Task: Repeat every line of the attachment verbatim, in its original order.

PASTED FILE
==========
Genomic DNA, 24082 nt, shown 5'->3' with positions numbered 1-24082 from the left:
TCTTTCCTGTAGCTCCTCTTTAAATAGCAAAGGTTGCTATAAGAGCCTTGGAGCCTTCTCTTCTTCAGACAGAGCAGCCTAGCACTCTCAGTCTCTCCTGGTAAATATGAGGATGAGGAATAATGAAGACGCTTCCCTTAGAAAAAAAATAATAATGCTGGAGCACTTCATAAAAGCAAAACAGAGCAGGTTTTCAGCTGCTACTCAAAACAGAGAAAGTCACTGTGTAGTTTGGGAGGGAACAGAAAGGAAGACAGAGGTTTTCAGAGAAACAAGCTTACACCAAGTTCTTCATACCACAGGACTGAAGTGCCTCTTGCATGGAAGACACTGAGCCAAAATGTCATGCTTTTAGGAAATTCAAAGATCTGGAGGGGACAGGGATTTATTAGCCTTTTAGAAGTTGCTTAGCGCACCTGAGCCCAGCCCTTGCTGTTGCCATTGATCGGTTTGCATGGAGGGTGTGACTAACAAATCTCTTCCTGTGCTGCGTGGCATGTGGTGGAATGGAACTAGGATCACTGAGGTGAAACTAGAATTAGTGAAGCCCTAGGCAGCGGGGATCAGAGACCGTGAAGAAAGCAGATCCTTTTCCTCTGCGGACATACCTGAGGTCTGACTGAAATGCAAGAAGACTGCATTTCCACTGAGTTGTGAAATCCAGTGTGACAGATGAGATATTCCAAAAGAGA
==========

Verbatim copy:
Genomic DNA, 24082 nt, shown 5'->3' with positions numbered 1-24082 from the left:
TCTTTCCTGTAGCTCCTCTTTAAATAGCAAAGGTTGCTATAAGAGCCTTGGAGCCTTCTCTTCTTCAGACAGAGCAGCCTAGCACTCTCAGTCTCTCCTGGTAAATATGAGGATGAGGAATAATGAAGACGCTTCCCTTAGAAAAAAAATAATAATGCTGGAGCACTTCATAAAAGCAAAACAGAGCAGGTTTTCAGCTGCTACTCAAAACAGAGAAAGTCACTGTGTAGTTTGGGAGGGAACAGAAAGGAAGACAGAGGTTTTCAGAGAAACAAGCTTACACCAAGTTCTTCATACCACAGGACTGAAGTGCCTCTTGCATGGAAGACACTGAGCCAAAATGTCATGCTTTTAGGAAATTCAAAGATCTGGAGGGGACAGGGATTTATTAGCCTTTTAGAAGTTGCTTAGCGCACCTGAGCCCAGCCCTTGCTGTTGCCATTGATCGGTTTGCATGGAGGGTGTGACTAACAAATCTCTTCCTGTGCTGCGTGGCATGTGGTGGAATGGAACTAGGATCACTGAGGTGAAACTAGAATTAGTGAAGCCCTAGGCAGCGGGGATCAGAGACCGTGAAGAAAGCAGATCCTTTTCCTCTGCGGACATACCTGAGGTCTGACTGAAATGCAAGAAGACTGCATTTCCACTGAGTTGTGAAATCCAGTGTGACAGATGAGATATTCCAAAAGAGA